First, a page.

Considering how Art Harun turned out, it just goes to show how easy it is to spout rhetoric that appeals to a certain progressive demographic but much harder to find genuine “fighters” who actually give a damn about correcting the failed ethnocentric policies that has put this country on the path to failed statehood.

PKR chief Anwar Ibrahim

And if you think the political establishment does not understand this, keep in mind what Anwar Ibrahim, the de facto leader of the opposition and Harapan head had said in 2016 in an op-ed in The Guardian: “This has put Malaysia at a crossroads: it can either return to its rightful place as a shining political and financial star in a developing world desperate for such successes; or it can descend to the role of yet another Muslim-majority country with a failing democracy and economy.”

What this Malay uber alles crowd has done is prove that what Anwar wrote five years ago was more right than wrong. Mind you Anwar and Harapan did exactly bupkis when they were in power, which is why I wrote that Malaysians who actually believe in progressive values and some form of merit-based policies have no political parties or politicians who represent them.

Non-Malay politicians are complicit

And what of our non-Malay political operatives? Hold on; forget about non-Malay political operatives for a moment. This idea that non-Malays will always find a way to achieve their ambitions in this racist system is mainstream political propaganda. They do not need the system; hence the system should reflect the needs of the majority.

This enables corrupt politicians to shape anti-inclusion narratives that receive very little pushback because, to do so, would jeopardise the political power of non-Malays, which over the decades has diminished anyway.

Furthermore, if non-Malays question “privileges”, “rights”, and whatever else the political establishment deems sacred, we are accused of causing disharmony or being seditious or whatever other relics of colonialism that find new use against age-old dissent.

Non-Malays not only have to abide by the odious “social contract”, but we also have to be complicit in it. Non-Malays who deviate from the group think or non-Malay political operatives who attempt to argue otherwise are vilified by their own, who tell them through various excuses and justifications which boils down to not spooking the Malays.

Only some extremely brave Malays – who understand that it could be worse for them – dare speak up, and most often they are ostracised by the mainstream of their community because the political elites wage a campaign of lies and propaganda against them and they will get no help from non-Malay political operatives.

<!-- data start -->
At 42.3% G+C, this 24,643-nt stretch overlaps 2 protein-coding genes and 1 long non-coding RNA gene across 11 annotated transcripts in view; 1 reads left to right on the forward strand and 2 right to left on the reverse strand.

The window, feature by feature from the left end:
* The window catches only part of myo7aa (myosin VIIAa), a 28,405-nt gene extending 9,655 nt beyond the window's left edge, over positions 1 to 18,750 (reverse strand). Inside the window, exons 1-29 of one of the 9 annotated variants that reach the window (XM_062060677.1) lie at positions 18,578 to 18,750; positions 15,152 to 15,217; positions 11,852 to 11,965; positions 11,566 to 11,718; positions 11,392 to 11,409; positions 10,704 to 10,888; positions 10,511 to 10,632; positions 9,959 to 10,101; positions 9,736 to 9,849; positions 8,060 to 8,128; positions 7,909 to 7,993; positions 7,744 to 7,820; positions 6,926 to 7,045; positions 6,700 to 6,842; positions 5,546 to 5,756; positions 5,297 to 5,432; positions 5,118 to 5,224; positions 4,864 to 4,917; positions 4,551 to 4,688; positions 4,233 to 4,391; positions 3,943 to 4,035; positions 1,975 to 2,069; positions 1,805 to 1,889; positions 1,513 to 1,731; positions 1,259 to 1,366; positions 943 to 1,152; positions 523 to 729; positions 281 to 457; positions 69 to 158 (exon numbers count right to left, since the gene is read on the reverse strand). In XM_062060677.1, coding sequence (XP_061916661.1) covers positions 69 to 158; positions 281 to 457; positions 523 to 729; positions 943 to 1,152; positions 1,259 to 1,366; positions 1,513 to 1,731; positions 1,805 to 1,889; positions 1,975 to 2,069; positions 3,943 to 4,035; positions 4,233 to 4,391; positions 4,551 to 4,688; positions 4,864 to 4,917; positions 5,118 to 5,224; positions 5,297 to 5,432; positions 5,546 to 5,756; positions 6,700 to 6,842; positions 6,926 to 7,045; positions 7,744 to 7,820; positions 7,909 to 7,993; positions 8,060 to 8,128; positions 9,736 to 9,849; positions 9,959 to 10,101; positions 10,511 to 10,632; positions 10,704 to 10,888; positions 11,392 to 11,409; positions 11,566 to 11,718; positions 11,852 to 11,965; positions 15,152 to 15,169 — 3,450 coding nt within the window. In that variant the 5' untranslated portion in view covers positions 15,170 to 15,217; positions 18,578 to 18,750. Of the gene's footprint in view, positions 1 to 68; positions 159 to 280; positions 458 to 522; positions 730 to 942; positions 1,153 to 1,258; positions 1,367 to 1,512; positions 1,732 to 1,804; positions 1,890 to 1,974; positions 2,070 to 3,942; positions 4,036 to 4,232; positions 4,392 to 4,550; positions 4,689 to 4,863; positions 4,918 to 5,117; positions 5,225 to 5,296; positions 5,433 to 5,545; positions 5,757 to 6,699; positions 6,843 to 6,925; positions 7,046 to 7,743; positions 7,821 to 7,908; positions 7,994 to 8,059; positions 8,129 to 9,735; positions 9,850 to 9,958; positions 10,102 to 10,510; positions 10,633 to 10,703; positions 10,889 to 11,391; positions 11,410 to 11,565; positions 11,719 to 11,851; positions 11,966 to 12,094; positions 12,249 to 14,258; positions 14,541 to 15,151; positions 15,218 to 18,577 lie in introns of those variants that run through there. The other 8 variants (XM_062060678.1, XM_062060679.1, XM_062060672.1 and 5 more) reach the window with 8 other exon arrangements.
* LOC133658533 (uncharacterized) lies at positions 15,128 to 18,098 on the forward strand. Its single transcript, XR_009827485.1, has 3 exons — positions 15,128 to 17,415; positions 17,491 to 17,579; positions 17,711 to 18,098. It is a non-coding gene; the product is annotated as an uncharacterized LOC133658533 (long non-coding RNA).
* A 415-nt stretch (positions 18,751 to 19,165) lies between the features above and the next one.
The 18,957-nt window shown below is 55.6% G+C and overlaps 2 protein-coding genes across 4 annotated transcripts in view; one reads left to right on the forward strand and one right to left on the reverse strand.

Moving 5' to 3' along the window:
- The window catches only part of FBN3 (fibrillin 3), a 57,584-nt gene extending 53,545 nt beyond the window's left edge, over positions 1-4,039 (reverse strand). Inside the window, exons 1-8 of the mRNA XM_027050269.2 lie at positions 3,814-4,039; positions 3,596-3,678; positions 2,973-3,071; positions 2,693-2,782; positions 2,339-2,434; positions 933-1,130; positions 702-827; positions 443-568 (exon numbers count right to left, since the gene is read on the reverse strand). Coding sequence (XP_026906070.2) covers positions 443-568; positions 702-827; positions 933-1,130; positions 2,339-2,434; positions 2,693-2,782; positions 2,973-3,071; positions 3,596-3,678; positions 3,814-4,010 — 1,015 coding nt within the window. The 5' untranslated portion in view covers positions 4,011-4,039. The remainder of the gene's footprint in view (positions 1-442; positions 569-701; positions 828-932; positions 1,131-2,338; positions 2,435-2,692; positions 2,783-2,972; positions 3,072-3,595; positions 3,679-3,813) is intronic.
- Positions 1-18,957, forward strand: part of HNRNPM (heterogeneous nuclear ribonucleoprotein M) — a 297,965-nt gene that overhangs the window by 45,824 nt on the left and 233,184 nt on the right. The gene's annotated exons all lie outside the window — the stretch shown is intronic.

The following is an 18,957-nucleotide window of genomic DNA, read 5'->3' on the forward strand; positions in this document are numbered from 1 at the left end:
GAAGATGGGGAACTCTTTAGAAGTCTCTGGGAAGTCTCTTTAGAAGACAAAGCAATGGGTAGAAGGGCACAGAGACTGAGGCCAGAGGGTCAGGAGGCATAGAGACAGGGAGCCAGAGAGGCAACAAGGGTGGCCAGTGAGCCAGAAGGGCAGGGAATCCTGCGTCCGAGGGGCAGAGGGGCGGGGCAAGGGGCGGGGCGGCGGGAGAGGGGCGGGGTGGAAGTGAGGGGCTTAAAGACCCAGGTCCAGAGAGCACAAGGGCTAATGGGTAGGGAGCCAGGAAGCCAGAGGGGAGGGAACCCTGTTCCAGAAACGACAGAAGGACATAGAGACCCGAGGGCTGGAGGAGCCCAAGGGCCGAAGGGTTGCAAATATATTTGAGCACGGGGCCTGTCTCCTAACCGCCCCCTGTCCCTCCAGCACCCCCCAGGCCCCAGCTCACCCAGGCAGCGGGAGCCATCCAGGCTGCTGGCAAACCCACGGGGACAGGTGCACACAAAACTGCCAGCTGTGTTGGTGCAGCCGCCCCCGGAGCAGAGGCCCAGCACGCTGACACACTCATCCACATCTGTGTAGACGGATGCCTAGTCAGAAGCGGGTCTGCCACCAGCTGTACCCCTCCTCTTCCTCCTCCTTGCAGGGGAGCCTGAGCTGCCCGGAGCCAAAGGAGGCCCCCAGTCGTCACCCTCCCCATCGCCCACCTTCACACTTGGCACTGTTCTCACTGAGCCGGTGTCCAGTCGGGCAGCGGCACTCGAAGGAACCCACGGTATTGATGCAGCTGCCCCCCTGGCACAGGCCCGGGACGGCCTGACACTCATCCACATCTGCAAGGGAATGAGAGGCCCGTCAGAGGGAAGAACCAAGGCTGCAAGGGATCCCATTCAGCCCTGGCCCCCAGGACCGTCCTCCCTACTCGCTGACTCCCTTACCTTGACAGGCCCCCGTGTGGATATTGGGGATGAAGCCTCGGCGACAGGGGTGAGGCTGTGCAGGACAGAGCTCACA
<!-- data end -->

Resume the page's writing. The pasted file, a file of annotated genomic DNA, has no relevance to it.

This is why non-Malay Harapan political operatives were comfortable propping up their Malay partners and reinforcing certain mainstream ideologies over their coalition’s manifesto. In a nutshell, mainstream Malaysian politics – for non-Malay politicians – is to enable and sustain the voting base of their Malay colleagues, which makes it rather difficult for ideas, policies and political agendas which could save Malaysia to be considered.

Khairy Jamaluddin

It is so normal, right? We see Khairy Jamaluddin holding forth with foreign dignitaries and the press, and nobody really cares that he is an operative of a race-based party that supports policies that are supremacist by design. The same goes for all the other non-Malay race-based parties who have to enable such supremacist policies.

To understand this dynamic, go back to the discussion in Parliament in 2018 when there were moves to sign the unratified International Convention on the Elimination of All Forms of Racial Discrimination. Khairy wondered - “Are you saying that Article 153, which clearly gives special status to one group of people, must have a time limit?”

Remember what one Umno hack said? That Malay rights and privileges were in perpetuity. There is no endgame because the game (they think) goes on forever. It does not, as history has taught us. Everything ends and is replaced.

This is why the Islamists and race extremists in this country have told me that since the non-Malays are losing the demographics game, it is only a matter of time when such discussions will be irrelevant. I always argue that these discussions are irrelevant now because no political coalition is offering an alternative.

However, putting the onus on the majority to “change things” is one of the biggest political deflections and part of the problem. As long as there is no real alternative, everyone is complicit in the system and blaming the majority is part of the racist discourse that defines mainstream politics in this country.

If there is any kind of political shift it is that circumstances will force a change by necessity if not by political conviction.

posted by Major D Swami (Retired) @ 10:25 AM